Tuesday’s New York primaries were the first important election in the Empire State in a long while, and they may’ve had the effect of settling each major party around a frontrunner. New York City is, arguably, the media and cultural capital of the United States. So Tuesday night’s television coverage of the election should have been gripping, serious, entertaining, and smart. It should have deepened the way viewers understand a bewildering race that finally seems to be coming into focus.
On MSNBC, though – a network that liberal viewers have been increasingly disappointed by even as American liberalism has gotten more confident – the post-election coverage was not terribly inspiring.
The first stretch of evening coverage featured Chris Matthews sitting at the foot of the Brooklyn Bridge, moderating a discussion between hands for Hillary Clinton and Bernie Sanders. This involved a lot of shouting and not a lot of insight. Matthews then brought veteran (and currently, controversial) journalist Gay Talese on the show, called him a “hero,” and asked him a question he couldn’t answer. (Talese wondered aloud why he’ been brought on the show at all.) When Talese started to make a point about Americans and the election, Matthews cut him off.
Matthews can be a blowhard, but he’s enthusiastic and friendly. Sometimes, I find his brashness engaging. Last night, he repeated himself – talking about New Yorkers' pride in the city – and made a strangely obvious point about the way Sanders was running as the lone honest man in politics in a new campaign ad. “Why on God’s earth,” Matthews asked, “did Senator Sanders paint all of Washington with that brush? I think what he’s doing here is attacking all other politicians with the broad brush of corruption while crowning himself as the one honest person in national politics.” Matthews has been around long enough to have seen the running-against-Washington move before. Was he really so shocked by seeing it from an insurgent candidate?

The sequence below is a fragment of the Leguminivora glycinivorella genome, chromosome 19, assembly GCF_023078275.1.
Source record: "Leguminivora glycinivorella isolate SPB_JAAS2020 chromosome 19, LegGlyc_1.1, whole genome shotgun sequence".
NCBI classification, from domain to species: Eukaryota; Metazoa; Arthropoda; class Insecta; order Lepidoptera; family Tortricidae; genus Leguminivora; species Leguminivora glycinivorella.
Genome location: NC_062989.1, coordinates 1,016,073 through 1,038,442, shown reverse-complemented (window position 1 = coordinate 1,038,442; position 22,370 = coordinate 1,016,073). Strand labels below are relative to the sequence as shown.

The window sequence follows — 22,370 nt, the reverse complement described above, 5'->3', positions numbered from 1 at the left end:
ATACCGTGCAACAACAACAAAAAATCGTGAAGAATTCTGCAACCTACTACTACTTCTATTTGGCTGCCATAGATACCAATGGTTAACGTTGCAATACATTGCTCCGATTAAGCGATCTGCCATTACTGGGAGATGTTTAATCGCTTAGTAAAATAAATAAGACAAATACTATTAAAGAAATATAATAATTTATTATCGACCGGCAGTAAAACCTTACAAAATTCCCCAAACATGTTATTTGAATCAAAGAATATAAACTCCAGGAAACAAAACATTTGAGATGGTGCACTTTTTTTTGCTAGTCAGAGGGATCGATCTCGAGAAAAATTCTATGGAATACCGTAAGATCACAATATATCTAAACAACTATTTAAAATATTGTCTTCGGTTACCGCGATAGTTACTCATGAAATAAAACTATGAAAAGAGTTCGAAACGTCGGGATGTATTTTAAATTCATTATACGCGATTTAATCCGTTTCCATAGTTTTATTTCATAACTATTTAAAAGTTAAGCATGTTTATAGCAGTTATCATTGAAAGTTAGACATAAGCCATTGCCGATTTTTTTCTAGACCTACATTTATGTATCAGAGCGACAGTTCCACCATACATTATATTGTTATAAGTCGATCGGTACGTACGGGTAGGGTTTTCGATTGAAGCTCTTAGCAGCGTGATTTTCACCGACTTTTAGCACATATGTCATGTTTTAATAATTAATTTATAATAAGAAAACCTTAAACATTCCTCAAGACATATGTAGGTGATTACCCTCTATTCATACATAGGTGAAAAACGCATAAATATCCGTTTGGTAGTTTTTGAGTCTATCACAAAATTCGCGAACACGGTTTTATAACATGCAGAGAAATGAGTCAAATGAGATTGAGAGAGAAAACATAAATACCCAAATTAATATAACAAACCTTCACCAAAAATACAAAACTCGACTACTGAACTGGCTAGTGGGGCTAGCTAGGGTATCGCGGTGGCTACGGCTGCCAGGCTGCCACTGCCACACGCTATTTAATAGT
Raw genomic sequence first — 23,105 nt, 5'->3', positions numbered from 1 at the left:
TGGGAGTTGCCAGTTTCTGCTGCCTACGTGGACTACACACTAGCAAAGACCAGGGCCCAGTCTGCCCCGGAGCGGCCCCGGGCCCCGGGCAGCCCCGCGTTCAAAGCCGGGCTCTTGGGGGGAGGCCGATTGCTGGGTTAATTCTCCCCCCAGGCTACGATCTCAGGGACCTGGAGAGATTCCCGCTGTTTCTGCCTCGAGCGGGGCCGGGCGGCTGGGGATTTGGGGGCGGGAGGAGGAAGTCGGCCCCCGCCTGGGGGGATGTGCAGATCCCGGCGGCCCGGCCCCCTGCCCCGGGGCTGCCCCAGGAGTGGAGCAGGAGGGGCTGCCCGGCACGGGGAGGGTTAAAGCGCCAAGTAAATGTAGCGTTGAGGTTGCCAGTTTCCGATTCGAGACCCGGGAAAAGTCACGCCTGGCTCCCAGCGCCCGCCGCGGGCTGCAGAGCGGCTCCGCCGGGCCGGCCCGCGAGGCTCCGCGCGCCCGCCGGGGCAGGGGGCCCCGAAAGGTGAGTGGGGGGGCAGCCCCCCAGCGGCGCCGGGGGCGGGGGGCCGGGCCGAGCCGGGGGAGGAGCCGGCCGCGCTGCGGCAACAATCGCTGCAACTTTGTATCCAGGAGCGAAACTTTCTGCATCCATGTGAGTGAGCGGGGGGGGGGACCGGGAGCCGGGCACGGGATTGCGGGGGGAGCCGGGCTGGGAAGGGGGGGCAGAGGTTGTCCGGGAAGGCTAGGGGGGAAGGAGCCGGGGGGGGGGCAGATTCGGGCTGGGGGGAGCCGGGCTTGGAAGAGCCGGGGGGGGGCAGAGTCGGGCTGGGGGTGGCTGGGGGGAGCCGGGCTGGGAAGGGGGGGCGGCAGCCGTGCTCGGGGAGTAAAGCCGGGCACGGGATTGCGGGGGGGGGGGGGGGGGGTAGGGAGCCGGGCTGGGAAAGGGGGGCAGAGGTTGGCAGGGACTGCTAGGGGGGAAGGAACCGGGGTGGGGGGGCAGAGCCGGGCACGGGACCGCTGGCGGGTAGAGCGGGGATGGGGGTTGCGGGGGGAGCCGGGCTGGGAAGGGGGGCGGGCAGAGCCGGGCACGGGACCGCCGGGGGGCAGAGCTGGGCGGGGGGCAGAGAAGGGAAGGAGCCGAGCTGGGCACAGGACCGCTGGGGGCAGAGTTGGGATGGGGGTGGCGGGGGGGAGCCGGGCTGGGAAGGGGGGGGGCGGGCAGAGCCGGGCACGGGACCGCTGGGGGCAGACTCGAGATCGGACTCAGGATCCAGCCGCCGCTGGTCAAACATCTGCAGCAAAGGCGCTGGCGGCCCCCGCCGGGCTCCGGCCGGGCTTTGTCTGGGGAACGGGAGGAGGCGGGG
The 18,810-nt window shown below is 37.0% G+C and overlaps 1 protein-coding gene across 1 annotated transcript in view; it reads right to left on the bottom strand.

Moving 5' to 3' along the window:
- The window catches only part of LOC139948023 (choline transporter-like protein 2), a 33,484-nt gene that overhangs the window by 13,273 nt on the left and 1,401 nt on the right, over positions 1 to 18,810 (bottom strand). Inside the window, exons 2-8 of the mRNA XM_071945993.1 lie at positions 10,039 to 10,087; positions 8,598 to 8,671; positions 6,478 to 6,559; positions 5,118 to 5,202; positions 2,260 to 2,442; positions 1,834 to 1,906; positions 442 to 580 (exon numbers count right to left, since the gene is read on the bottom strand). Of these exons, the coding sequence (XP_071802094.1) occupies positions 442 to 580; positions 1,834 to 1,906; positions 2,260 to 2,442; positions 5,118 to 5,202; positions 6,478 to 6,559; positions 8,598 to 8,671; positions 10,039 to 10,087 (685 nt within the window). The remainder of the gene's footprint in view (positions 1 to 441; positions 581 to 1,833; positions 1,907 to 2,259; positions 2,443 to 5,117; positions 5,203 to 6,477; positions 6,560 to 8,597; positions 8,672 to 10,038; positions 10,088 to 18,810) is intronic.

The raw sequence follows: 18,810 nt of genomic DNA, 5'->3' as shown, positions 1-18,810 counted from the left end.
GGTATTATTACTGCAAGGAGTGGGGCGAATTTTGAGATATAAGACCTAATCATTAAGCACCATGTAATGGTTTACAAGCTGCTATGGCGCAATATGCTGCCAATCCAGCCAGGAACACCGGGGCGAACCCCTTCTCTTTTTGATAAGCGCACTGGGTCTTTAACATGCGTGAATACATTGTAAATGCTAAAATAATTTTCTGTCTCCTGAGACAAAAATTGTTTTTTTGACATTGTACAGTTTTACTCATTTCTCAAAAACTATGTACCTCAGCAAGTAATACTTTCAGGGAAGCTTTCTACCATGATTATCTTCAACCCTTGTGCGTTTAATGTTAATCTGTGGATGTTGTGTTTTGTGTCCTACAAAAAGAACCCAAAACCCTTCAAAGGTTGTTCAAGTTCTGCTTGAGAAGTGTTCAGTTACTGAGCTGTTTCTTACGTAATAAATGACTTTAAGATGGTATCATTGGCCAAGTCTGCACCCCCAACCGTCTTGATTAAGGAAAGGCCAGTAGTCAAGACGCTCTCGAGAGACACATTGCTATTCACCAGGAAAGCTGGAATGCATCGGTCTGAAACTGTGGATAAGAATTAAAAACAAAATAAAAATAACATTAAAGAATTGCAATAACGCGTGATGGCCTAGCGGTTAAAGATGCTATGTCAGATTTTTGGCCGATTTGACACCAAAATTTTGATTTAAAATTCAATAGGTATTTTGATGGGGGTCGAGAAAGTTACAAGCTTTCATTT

And Matthews referred (uncritically) to libertarian Ayn Rand’s love of skyscrapers, a strange reference for someone who calls himself a liberal.
Rachel Maddow was not bad in her combination of self-deprecating and analytical, and Steve Kornacki crisply and effectively juggled polling numbers to describes the Democrats’ and Republicans’ ideological drift.
Besides the networks awful graphics (its enormous “BREAKING NEWS” reports on things that often are neither breaking nor news), the worst thing about MSNBC these days is its continued use of Brian Williams. His lies and misleading statements about the Iraq War are bad enough. But besides his perfect newscaster looks, he brings almost nothing to the table. Last night he speculated that the GOP convention would be “unusual” (really going out on a limb), called Donald Trump “a coiner of phrases,” made a weak joke when the connection to Trump’s victory speech broke,and generally did very little to justify his presence at the head of the table.
MSNBC’s willing to forgive Williams for his falsehoods its troubling. But it’s not as bad as employing someone who increasingly seems like an empty suit. His delivery may seem polished or authoritative to his enablers at the network, but his manner is more smug and oddly formal than anything. Just about anyone else on the show could do the job better than he does, and without trailing all the baggage he does.
So last night was a mixed experience at best. For a liberal network covering a dramatic Democratic race in a famously liberal state and a New York Republican running in his own back yard, it should have been a time to shine.